I wouldn’t say it’s part and parcel, but there are clear examples of it. The one most talked about is the dynamic between New Labour Party and Paddy Ashdown’s Liberal Democrat Party. By 1997 the Conservatives had been in power for 18 years, and the Liberal Democratic Party made a very clear case that they were no longer equidistant between both main parties, they were more in favor of a coalition with the Labour Party. There was no formal agreement but there were daily meetings between these parties, an agreed set of constituencies that they put out in newspapers, setting out where tactical voting would be most beneficial, some shared analysis of the electoral situation, discussions about where party leaders should go, and some coordination over messaging. These were the ways in which in 1997 tactical voting was encouraged. That was the clearest example of national level coordination.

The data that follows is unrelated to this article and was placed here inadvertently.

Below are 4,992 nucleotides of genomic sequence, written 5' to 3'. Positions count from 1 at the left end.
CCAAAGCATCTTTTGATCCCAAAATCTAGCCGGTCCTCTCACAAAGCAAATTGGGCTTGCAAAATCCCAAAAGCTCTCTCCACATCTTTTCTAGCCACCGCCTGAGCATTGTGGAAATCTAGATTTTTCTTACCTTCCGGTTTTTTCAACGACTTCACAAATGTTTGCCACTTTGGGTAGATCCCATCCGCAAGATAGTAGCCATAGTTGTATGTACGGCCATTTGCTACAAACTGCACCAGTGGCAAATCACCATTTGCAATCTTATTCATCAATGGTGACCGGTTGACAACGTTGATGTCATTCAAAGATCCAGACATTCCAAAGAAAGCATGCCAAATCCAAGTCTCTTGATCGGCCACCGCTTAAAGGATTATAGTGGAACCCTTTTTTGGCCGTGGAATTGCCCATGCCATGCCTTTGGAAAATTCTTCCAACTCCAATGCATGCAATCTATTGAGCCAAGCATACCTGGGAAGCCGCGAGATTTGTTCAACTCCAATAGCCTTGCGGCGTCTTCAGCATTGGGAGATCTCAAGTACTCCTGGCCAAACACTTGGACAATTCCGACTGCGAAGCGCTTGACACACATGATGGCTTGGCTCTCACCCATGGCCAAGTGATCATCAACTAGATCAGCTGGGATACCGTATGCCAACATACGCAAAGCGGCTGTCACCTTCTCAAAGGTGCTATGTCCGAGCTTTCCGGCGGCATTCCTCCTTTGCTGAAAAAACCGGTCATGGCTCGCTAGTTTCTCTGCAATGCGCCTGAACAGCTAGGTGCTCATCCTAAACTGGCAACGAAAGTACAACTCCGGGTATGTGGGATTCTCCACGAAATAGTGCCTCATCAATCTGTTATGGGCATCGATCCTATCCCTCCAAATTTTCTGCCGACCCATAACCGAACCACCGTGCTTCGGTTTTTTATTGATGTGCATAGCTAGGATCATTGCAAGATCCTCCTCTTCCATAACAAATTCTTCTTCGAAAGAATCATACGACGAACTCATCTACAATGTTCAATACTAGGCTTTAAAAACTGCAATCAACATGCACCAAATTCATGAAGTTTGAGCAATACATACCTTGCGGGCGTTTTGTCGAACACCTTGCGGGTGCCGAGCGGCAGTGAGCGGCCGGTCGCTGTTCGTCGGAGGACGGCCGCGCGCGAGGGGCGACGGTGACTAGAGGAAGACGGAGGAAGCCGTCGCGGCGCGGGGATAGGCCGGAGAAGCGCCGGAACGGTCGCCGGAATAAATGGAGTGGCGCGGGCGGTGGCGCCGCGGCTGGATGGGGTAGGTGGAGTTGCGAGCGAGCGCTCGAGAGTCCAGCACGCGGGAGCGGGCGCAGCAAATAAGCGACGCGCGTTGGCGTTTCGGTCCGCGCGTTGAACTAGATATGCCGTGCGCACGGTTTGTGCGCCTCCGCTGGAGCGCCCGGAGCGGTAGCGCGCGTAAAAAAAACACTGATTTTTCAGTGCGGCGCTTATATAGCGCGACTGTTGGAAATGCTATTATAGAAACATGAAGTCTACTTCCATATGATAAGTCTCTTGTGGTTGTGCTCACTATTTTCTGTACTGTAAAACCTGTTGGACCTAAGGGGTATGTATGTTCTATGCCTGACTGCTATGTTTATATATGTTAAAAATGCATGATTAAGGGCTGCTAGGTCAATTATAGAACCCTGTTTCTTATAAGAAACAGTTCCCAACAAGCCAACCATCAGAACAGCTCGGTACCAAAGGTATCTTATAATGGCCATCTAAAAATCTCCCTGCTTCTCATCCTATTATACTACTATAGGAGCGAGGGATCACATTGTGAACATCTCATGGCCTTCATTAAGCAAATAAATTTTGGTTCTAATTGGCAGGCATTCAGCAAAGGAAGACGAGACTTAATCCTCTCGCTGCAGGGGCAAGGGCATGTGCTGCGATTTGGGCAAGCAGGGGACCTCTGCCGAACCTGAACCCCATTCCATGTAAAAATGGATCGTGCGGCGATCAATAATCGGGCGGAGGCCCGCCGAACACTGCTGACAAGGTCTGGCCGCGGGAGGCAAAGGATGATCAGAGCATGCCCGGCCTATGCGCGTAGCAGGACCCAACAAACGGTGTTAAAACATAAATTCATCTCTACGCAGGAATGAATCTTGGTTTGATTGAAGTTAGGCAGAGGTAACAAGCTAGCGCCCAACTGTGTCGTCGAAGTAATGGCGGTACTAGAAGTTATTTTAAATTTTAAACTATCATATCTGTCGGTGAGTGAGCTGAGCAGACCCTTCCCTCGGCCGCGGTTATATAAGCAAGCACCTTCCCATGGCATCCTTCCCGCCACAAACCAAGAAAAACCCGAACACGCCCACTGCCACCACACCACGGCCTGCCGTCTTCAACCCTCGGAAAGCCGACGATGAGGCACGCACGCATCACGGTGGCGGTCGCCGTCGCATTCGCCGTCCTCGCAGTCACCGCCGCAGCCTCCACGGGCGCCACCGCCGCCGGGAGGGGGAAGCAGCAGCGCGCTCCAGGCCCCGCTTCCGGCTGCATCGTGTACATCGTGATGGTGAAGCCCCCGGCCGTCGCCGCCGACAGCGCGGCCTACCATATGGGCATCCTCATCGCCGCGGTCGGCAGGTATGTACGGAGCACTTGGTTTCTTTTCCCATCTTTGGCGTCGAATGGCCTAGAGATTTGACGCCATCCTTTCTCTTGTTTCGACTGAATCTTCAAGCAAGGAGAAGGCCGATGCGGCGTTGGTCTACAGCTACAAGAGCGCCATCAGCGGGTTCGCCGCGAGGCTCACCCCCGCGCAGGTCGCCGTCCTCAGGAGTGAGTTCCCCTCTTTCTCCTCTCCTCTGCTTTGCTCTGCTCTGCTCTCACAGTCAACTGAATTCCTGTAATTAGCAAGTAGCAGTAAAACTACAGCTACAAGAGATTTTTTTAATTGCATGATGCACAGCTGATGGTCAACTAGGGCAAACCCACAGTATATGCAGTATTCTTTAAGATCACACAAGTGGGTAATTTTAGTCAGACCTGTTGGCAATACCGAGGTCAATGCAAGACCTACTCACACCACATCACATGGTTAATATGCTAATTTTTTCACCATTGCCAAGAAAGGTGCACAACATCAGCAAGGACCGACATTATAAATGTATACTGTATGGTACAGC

To what extent do the party leaders have to worry about backlash from the voters, from affiliate organizations or from associated media if they decide to cooperate with a party that has a different tradition?